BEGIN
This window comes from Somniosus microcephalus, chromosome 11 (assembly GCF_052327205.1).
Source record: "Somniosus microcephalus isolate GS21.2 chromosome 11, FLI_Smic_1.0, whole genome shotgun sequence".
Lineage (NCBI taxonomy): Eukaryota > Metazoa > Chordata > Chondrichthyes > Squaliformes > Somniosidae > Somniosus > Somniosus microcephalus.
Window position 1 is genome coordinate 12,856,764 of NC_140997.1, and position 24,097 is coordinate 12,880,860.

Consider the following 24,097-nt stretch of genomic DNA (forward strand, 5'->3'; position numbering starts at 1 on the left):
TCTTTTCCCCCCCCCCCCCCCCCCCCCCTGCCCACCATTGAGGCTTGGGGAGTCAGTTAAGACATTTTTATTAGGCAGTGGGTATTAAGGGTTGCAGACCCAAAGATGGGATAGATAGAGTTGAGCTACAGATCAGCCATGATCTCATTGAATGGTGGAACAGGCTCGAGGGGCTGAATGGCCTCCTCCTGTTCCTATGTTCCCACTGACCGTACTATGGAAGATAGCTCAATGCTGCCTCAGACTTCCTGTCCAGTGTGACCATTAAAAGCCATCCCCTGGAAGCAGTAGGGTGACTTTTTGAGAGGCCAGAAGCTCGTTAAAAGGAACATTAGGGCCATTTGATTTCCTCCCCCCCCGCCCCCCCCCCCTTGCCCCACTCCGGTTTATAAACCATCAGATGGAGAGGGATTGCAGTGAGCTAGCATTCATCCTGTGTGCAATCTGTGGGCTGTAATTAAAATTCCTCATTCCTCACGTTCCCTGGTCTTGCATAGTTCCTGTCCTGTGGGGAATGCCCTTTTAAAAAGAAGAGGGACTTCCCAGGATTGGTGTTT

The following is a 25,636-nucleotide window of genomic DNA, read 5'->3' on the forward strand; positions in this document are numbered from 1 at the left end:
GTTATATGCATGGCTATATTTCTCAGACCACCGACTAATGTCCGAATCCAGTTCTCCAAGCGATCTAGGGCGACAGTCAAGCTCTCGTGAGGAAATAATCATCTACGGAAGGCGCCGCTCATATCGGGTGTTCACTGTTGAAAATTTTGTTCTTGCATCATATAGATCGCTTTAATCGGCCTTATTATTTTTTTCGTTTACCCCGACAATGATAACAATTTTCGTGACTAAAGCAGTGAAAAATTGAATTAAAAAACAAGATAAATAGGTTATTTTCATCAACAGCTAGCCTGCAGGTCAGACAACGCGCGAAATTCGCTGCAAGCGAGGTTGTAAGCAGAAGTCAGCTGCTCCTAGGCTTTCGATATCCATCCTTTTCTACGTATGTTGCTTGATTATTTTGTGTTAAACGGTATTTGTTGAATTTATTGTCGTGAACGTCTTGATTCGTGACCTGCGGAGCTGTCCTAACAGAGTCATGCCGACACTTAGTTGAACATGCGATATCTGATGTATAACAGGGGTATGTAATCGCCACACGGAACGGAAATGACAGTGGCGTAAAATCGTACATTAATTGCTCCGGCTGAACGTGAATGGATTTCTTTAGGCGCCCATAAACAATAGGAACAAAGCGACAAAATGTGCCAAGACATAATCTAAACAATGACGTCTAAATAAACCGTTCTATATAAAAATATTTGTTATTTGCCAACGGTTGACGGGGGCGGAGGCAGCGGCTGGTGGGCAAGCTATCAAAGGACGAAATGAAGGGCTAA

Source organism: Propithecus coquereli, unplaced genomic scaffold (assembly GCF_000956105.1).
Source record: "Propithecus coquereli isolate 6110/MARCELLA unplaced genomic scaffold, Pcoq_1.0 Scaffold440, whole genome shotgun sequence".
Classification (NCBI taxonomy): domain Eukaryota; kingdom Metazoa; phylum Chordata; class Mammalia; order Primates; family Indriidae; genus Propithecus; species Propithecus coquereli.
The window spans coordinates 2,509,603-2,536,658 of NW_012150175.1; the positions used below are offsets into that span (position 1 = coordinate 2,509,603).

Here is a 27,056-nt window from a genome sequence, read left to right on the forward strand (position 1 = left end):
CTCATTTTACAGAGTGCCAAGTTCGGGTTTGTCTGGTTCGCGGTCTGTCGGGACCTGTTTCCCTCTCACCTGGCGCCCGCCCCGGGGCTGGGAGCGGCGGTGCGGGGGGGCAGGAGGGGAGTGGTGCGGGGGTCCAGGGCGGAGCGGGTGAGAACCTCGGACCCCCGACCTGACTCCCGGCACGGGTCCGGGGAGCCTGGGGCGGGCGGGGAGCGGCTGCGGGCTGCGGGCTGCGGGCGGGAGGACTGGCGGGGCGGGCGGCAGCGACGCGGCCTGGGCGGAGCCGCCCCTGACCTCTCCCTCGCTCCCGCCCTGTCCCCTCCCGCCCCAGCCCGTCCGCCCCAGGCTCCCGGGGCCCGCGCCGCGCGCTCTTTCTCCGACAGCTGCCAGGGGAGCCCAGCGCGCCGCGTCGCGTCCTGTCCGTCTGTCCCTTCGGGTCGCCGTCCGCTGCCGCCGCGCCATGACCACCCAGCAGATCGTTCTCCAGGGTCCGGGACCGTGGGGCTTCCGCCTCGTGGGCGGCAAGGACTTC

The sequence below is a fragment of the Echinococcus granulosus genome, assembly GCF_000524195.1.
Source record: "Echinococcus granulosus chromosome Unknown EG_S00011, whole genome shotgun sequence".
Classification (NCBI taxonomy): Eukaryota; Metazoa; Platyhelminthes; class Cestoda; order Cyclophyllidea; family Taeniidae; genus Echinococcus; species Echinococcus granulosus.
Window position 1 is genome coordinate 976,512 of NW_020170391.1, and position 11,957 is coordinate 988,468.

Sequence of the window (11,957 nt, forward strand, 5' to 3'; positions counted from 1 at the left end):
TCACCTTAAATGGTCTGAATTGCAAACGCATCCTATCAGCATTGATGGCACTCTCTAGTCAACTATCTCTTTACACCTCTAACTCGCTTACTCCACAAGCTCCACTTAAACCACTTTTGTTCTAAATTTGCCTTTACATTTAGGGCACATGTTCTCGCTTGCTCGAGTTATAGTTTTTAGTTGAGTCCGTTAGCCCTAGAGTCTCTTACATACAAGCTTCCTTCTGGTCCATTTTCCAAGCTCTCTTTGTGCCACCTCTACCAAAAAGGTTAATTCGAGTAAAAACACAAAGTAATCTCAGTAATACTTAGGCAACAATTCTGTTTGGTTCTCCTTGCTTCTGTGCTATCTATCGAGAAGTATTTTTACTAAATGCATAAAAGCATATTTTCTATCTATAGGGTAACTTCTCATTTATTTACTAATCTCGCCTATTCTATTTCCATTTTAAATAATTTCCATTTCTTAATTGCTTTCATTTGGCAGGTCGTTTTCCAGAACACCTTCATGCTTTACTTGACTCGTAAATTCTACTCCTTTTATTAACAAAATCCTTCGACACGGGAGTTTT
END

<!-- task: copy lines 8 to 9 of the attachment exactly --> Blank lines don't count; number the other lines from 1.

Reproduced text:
GTTATATGCATGGCTATATTTCTCAGACCACCGACTAATGTCCGAATCCAGTTCTCCAAGCGATCTAGGGCGACAGTCAAGCTCTCGTGAGGAAATAATCATCTACGGAAGGCGCCGCTCATATCGGGTGTTCACTGTTGAAAATTTTGTTCTTGCATCATATAGATCGCTTTAATCGGCCTTATTATTTTTTTCGTTTACCCCGACAATGATAACAATTTTCGTGACTAAAGCAGTGAAAAATTGAATTAAAAAACAAGATAAATAGGTTATTTTCATCAACAGCTAGCCTGCAGGTCAGACAACGCGCGAAATTCGCTGCAAGCGAGGTTGTAAGCAGAAGTCAGCTGCTCCTAGGCTTTCGATATCCATCCTTTTCTACGTATGTTGCTTGATTATTTTGTGTTAAACGGTATTTGTTGAATTTATTGTCGTGAACGTCTTGATTCGTGACCTGCGGAGCTGTCCTAACAGAGTCATGCCGACACTTAGTTGAACATGCGATATCTGATGTATAACAGGGGTATGTAATCGCCACACGGAACGGAAATGACAGTGGCGTAAAATCGTACATTAATTGCTCCGGCTGAACGTGAATGGATTTCTTTAGGCGCCCATAAACAATAGGAACAAAGCGACAAAATGTGCCAAGACATAATCTAAACAATGACGTCTAAATAAACCGTTCTATATAAAAATATTTGTTATTTGCCAACGGTTGACGGGGGCGGAGGCAGCGGCTGGTGGGCAAGCTATCAAAGGACGAAATGAAGGGCTAA

Source organism: Propithecus coquereli, unplaced genomic scaffold (assembly GCF_000956105.1).